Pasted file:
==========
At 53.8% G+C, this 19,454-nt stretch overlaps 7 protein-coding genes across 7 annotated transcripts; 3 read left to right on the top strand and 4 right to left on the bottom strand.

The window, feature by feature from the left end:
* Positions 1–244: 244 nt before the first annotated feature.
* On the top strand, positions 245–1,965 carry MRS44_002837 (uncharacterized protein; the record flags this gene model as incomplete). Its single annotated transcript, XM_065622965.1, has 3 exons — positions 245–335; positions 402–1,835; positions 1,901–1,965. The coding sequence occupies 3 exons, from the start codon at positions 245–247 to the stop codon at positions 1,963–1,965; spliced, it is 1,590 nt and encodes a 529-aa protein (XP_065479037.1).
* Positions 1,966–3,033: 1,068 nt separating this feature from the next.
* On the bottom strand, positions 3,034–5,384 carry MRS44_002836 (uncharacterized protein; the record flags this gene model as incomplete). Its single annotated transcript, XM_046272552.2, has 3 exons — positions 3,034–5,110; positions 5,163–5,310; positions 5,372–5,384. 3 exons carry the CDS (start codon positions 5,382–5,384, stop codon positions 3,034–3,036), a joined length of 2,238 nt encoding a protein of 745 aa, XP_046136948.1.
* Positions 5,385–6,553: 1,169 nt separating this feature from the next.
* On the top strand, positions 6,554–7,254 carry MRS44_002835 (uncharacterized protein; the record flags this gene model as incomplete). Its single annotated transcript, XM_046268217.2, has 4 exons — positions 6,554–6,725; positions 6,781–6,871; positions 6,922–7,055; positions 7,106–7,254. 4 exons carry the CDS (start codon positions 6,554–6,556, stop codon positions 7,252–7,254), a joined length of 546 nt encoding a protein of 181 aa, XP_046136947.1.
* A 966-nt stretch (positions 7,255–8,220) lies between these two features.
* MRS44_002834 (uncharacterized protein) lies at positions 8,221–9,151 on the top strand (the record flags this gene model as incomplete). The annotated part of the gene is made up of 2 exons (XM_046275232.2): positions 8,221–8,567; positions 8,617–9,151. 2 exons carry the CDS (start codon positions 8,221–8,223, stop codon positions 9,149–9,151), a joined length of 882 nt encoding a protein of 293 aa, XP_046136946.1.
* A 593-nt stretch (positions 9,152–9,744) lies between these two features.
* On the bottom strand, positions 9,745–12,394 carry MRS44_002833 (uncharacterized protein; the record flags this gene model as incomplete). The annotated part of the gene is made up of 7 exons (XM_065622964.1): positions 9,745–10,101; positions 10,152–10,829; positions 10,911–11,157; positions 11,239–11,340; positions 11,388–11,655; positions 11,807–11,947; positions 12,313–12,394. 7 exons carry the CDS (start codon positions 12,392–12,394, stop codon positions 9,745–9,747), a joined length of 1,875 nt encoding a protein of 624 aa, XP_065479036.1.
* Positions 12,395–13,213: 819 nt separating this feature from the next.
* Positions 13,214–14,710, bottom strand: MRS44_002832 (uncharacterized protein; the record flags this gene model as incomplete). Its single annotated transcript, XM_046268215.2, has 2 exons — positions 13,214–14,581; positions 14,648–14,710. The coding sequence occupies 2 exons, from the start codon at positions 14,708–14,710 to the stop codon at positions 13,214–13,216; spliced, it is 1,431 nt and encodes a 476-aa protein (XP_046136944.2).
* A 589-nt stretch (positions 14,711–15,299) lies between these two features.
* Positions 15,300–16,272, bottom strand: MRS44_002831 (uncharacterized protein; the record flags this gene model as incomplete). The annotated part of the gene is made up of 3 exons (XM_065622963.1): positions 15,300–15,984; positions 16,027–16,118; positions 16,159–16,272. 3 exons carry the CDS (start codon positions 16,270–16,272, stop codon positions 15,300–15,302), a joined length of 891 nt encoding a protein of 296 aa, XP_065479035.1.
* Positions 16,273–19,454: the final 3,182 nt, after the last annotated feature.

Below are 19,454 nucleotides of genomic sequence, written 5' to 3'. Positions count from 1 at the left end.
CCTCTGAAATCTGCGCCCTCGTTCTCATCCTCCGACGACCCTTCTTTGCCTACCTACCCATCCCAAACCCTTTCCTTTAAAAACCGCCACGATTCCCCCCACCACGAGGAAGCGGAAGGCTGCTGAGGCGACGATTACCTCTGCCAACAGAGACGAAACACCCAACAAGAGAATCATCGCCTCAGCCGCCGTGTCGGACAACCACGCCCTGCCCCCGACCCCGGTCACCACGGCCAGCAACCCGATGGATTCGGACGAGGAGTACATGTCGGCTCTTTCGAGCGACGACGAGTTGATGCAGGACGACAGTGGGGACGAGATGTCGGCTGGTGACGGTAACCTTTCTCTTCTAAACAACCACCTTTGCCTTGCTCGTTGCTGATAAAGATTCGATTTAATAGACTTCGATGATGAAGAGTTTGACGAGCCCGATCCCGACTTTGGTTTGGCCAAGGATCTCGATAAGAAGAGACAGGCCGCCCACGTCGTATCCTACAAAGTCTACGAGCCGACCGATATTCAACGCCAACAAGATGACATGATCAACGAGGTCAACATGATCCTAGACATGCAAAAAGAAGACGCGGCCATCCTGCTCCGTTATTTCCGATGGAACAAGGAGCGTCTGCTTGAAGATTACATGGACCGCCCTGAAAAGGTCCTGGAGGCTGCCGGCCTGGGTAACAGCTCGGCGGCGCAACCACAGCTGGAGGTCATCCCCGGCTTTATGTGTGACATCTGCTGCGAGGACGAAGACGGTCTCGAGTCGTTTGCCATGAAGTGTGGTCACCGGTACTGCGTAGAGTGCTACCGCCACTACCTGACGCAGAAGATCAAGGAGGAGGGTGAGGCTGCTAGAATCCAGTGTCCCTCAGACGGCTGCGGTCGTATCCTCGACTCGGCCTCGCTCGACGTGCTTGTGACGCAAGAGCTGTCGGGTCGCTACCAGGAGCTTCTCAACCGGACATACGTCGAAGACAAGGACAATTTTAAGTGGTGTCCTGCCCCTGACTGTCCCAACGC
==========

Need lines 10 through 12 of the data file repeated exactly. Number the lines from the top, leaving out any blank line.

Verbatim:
* MRS44_002834 (uncharacterized protein) lies at positions 8,221–9,151 on the top strand (the record flags this gene model as incomplete). The annotated part of the gene is made up of 2 exons (XM_046275232.2): positions 8,221–8,567; positions 8,617–9,151. 2 exons carry the CDS (start codon positions 8,221–8,223, stop codon positions 9,149–9,151), a joined length of 882 nt encoding a protein of 293 aa, XP_046136946.1.
* A 593-nt stretch (positions 9,152–9,744) lies between these two features.
* On the bottom strand, positions 9,745–12,394 carry MRS44_002833 (uncharacterized protein; the record flags this gene model as incomplete). The annotated part of the gene is made up of 7 exons (XM_065622964.1): positions 9,745–10,101; positions 10,152–10,829; positions 10,911–11,157; positions 11,239–11,340; positions 11,388–11,655; positions 11,807–11,947; positions 12,313–12,394. 7 exons carry the CDS (start codon positions 12,392–12,394, stop codon positions 9,745–9,747), a joined length of 1,875 nt encoding a protein of 624 aa, XP_065479036.1.